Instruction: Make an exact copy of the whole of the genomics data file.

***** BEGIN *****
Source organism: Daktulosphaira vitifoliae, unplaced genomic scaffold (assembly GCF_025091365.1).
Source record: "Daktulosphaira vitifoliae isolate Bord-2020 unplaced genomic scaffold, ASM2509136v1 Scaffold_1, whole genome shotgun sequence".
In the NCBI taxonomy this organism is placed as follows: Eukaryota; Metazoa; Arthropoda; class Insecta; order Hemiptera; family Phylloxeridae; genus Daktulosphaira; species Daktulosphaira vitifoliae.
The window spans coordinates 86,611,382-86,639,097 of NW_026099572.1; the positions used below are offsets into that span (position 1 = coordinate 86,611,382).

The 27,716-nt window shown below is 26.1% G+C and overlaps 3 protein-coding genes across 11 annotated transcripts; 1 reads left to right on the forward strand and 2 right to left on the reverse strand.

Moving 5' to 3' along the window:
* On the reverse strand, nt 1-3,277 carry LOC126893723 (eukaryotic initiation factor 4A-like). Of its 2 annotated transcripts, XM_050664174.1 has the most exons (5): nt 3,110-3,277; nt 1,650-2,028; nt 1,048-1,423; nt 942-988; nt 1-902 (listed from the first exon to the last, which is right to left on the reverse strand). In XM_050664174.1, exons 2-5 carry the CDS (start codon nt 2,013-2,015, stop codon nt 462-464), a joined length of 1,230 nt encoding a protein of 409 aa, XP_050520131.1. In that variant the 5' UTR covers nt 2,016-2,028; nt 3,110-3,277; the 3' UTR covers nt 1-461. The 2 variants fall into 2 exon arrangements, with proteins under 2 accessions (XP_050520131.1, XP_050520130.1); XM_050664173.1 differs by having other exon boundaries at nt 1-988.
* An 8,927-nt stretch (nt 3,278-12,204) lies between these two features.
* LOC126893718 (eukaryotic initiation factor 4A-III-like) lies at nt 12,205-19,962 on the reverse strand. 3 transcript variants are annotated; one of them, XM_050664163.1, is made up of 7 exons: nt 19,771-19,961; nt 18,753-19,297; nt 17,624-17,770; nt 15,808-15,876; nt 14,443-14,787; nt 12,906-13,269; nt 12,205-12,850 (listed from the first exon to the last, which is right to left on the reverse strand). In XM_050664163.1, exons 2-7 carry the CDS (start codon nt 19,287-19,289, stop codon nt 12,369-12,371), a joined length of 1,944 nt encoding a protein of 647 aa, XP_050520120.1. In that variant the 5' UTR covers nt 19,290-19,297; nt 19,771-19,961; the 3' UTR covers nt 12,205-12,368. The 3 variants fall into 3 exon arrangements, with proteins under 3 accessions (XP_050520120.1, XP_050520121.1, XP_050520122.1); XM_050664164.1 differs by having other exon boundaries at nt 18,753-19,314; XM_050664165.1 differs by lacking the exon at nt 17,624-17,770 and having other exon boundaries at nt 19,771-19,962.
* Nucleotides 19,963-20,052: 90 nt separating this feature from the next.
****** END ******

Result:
Source organism: Daktulosphaira vitifoliae, unplaced genomic scaffold (assembly GCF_025091365.1).
Source record: "Daktulosphaira vitifoliae isolate Bord-2020 unplaced genomic scaffold, ASM2509136v1 Scaffold_1, whole genome shotgun sequence".
In the NCBI taxonomy this organism is placed as follows: Eukaryota; Metazoa; Arthropoda; class Insecta; order Hemiptera; family Phylloxeridae; genus Daktulosphaira; species Daktulosphaira vitifoliae.
The window spans coordinates 86,611,382-86,639,097 of NW_026099572.1; the positions used below are offsets into that span (position 1 = coordinate 86,611,382).

The 27,716-nt window shown below is 26.1% G+C and overlaps 3 protein-coding genes across 11 annotated transcripts; 1 reads left to right on the forward strand and 2 right to left on the reverse strand.

Moving 5' to 3' along the window:
* On the reverse strand, nt 1-3,277 carry LOC126893723 (eukaryotic initiation factor 4A-like). Of its 2 annotated transcripts, XM_050664174.1 has the most exons (5): nt 3,110-3,277; nt 1,650-2,028; nt 1,048-1,423; nt 942-988; nt 1-902 (listed from the first exon to the last, which is right to left on the reverse strand). In XM_050664174.1, exons 2-5 carry the CDS (start codon nt 2,013-2,015, stop codon nt 462-464), a joined length of 1,230 nt encoding a protein of 409 aa, XP_050520131.1. In that variant the 5' UTR covers nt 2,016-2,028; nt 3,110-3,277; the 3' UTR covers nt 1-461. The 2 variants fall into 2 exon arrangements, with proteins under 2 accessions (XP_050520131.1, XP_050520130.1); XM_050664173.1 differs by having other exon boundaries at nt 1-988.
* An 8,927-nt stretch (nt 3,278-12,204) lies between these two features.
* LOC126893718 (eukaryotic initiation factor 4A-III-like) lies at nt 12,205-19,962 on the reverse strand. 3 transcript variants are annotated; one of them, XM_050664163.1, is made up of 7 exons: nt 19,771-19,961; nt 18,753-19,297; nt 17,624-17,770; nt 15,808-15,876; nt 14,443-14,787; nt 12,906-13,269; nt 12,205-12,850 (listed from the first exon to the last, which is right to left on the reverse strand). In XM_050664163.1, exons 2-7 carry the CDS (start codon nt 19,287-19,289, stop codon nt 12,369-12,371), a joined length of 1,944 nt encoding a protein of 647 aa, XP_050520120.1. In that variant the 5' UTR covers nt 19,290-19,297; nt 19,771-19,961; the 3' UTR covers nt 12,205-12,368. The 3 variants fall into 3 exon arrangements, with proteins under 3 accessions (XP_050520120.1, XP_050520121.1, XP_050520122.1); XM_050664164.1 differs by having other exon boundaries at nt 18,753-19,314; XM_050664165.1 differs by lacking the exon at nt 17,624-17,770 and having other exon boundaries at nt 19,771-19,962.
* Nucleotides 19,963-20,052: 90 nt separating this feature from the next.